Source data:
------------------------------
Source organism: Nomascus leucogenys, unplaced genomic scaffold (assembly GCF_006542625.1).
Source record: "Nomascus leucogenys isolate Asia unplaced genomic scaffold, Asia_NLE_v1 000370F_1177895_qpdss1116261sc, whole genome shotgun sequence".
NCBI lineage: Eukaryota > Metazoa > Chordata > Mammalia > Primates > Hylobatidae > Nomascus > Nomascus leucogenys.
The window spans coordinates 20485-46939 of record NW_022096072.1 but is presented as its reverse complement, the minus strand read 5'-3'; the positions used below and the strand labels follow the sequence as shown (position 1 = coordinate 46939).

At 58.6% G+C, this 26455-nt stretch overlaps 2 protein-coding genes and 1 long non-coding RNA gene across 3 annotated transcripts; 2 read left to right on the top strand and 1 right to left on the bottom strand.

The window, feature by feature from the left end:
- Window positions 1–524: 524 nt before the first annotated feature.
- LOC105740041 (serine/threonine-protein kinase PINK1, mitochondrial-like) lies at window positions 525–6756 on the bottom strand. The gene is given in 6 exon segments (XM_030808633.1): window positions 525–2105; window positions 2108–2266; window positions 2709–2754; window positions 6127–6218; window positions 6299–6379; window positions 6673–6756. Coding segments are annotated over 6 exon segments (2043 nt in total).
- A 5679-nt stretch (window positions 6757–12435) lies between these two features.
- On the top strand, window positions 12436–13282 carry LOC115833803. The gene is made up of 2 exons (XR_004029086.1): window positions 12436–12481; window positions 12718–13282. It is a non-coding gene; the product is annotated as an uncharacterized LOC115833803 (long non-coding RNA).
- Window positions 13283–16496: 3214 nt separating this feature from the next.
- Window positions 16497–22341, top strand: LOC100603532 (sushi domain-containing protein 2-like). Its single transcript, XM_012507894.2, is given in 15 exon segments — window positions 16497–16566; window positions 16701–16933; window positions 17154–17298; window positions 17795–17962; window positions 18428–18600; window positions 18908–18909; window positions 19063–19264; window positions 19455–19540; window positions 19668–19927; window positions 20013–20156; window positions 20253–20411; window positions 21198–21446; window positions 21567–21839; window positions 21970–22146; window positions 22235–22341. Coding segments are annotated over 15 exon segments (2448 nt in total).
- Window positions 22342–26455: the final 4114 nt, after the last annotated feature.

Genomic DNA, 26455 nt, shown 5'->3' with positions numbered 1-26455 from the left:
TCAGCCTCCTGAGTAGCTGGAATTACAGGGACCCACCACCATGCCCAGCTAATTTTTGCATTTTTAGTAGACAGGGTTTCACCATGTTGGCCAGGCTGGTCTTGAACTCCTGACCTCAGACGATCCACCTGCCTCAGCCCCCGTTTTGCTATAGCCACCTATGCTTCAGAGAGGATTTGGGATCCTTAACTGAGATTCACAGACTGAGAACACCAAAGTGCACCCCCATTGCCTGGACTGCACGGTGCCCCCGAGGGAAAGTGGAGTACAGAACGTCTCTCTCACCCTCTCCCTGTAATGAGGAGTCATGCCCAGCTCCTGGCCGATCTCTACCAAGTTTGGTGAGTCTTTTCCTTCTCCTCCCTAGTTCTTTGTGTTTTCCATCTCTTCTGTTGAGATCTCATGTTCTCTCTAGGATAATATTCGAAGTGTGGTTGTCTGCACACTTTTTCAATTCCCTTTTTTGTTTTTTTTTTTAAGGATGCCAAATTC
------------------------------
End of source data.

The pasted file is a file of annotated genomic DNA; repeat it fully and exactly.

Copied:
Source organism: Nomascus leucogenys, unplaced genomic scaffold (assembly GCF_006542625.1).
Source record: "Nomascus leucogenys isolate Asia unplaced genomic scaffold, Asia_NLE_v1 000370F_1177895_qpdss1116261sc, whole genome shotgun sequence".
NCBI lineage: Eukaryota > Metazoa > Chordata > Mammalia > Primates > Hylobatidae > Nomascus > Nomascus leucogenys.
The window spans coordinates 20485-46939 of record NW_022096072.1 but is presented as its reverse complement, the minus strand read 5'-3'; the positions used below and the strand labels follow the sequence as shown (position 1 = coordinate 46939).

At 58.6% G+C, this 26455-nt stretch overlaps 2 protein-coding genes and 1 long non-coding RNA gene across 3 annotated transcripts; 2 read left to right on the top strand and 1 right to left on the bottom strand.

The window, feature by feature from the left end:
- Window positions 1–524: 524 nt before the first annotated feature.
- LOC105740041 (serine/threonine-protein kinase PINK1, mitochondrial-like) lies at window positions 525–6756 on the bottom strand. The gene is given in 6 exon segments (XM_030808633.1): window positions 525–2105; window positions 2108–2266; window positions 2709–2754; window positions 6127–6218; window positions 6299–6379; window positions 6673–6756. Coding segments are annotated over 6 exon segments (2043 nt in total).
- A 5679-nt stretch (window positions 6757–12435) lies between these two features.
- On the top strand, window positions 12436–13282 carry LOC115833803. The gene is made up of 2 exons (XR_004029086.1): window positions 12436–12481; window positions 12718–13282. It is a non-coding gene; the product is annotated as an uncharacterized LOC115833803 (long non-coding RNA).
- Window positions 13283–16496: 3214 nt separating this feature from the next.
- Window positions 16497–22341, top strand: LOC100603532 (sushi domain-containing protein 2-like). Its single transcript, XM_012507894.2, is given in 15 exon segments — window positions 16497–16566; window positions 16701–16933; window positions 17154–17298; window positions 17795–17962; window positions 18428–18600; window positions 18908–18909; window positions 19063–19264; window positions 19455–19540; window positions 19668–19927; window positions 20013–20156; window positions 20253–20411; window positions 21198–21446; window positions 21567–21839; window positions 21970–22146; window positions 22235–22341. Coding segments are annotated over 15 exon segments (2448 nt in total).
- Window positions 22342–26455: the final 4114 nt, after the last annotated feature.

Genomic DNA, 26455 nt, shown 5'->3' with positions numbered 1-26455 from the left:
TCAGCCTCCTGAGTAGCTGGAATTACAGGGACCCACCACCATGCCCAGCTAATTTTTGCATTTTTAGTAGACAGGGTTTCACCATGTTGGCCAGGCTGGTCTTGAACTCCTGACCTCAGACGATCCACCTGCCTCAGCCCCCGTTTTGCTATAGCCACCTATGCTTCAGAGAGGATTTGGGATCCTTAACTGAGATTCACAGACTGAGAACACCAAAGTGCACCCCCATTGCCTGGACTGCACGGTGCCCCCGAGGGAAAGTGGAGTACAGAACGTCTCTCTCACCCTCTCCCTGTAATGAGGAGTCATGCCCAGCTCCTGGCCGATCTCTACCAAGTTTGGTGAGTCTTTTCCTTCTCCTCCCTAGTTCTTTGTGTTTTCCATCTCTTCTGTTGAGATCTCATGTTCTCTCTAGGATAATATTCGAAGTGTGGTTGTCTGCACACTTTTTCAATTCCCTTTTTTGTTTTTTTTTTTAAGGATGCCAAATTC